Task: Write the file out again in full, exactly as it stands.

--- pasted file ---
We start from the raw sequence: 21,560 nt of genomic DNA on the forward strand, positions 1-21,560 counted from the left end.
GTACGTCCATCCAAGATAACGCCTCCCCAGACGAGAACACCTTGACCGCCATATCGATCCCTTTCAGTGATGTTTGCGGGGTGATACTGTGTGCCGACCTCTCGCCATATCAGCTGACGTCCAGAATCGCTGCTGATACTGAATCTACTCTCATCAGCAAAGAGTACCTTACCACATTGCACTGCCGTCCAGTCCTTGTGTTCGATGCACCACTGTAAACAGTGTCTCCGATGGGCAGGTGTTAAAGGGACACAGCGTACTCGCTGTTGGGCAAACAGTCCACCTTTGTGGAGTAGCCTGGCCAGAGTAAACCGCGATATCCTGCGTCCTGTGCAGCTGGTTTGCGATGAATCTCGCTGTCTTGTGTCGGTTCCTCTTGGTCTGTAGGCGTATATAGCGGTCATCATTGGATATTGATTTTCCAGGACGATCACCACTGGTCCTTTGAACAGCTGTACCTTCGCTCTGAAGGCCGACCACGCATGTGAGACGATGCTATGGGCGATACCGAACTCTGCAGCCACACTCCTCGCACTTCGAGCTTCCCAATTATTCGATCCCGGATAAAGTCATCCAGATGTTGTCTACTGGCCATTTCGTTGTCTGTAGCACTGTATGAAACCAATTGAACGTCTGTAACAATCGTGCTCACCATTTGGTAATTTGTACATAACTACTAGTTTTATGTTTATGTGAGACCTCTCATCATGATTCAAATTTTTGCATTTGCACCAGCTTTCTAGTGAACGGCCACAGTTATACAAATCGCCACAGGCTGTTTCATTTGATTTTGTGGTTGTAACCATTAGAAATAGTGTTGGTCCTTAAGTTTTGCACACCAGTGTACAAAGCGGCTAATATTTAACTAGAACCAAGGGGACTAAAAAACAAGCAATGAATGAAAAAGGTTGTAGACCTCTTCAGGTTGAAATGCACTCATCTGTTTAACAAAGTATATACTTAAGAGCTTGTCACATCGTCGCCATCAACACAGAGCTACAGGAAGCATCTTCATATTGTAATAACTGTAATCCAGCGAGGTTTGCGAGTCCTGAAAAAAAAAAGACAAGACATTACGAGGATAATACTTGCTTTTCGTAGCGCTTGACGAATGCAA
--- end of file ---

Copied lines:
We start from the raw sequence: 21,560 nt of genomic DNA on the forward strand, positions 1-21,560 counted from the left end.
GTACGTCCATCCAAGATAACGCCTCCCCAGACGAGAACACCTTGACCGCCATATCGATCCCTTTCAGTGATGTTTGCGGGGTGATACTGTGTGCCGACCTCTCGCCATATCAGCTGACGTCCAGAATCGCTGCTGATACTGAATCTACTCTCATCAGCAAAGAGTACCTTACCACATTGCACTGCCGTCCAGTCCTTGTGTTCGATGCACCACTGTAAACAGTGTCTCCGATGGGCAGGTGTTAAAGGGACACAGCGTACTCGCTGTTGGGCAAACAGTCCACCTTTGTGGAGTAGCCTGGCCAGAGTAAACCGCGATATCCTGCGTCCTGTGCAGCTGGTTTGCGATGAATCTCGCTGTCTTGTGTCGGTTCCTCTTGGTCTGTAGGCGTATATAGCGGTCATCATTGGATATTGATTTTCCAGGACGATCACCACTGGTCCTTTGAACAGCTGTACCTTCGCTCTGAAGGCCGACCACGCATGTGAGACGATGCTATGGGCGATACCGAACTCTGCAGCCACACTCCTCGCACTTCGAGCTTCCCAATTATTCGATCCCGGATAAAGTCATCCAGATGTTGTCTACTGGCCATTTCGTTGTCTGTAGCACTGTATGAAACCAATTGAACGTCTGTAACAATCGTGCTCACCATTTGGTAATTTGTACATAACTACTAGTTTTATGTTTATGTGAGACCTCTCATCATGATTCAAATTTTTGCATTTGCACCAGCTTTCTAGTGAACGGCCACAGTTATACAAATCGCCACAGGCTGTTTCATTTGATTTTGTGGTTGTAACCATTAGAAATAGTGTTGGTCCTTAAGTTTTGCACACCAGTGTACAAAGCGGCTAATATTTAACTAGAACCAAGGGGACTAAAAAACAAGCAATGAATGAAAAAGGTTGTAGACCTCTTCAGGTTGAAATGCACTCATCTGTTTAACAAAGTATATACTTAAGAGCTTGTCACATCGTCGCCATCAACACAGAGCTACAGGAAGCATCTTCATATTGTAATAACTGTAATCCAGCGAGGTTTGCGAGTCCTGAAAAAAAAAAGACAAGACATTACGAGGATAATACTTGCTTTTCGTAGCGCTTGACGAATGCAA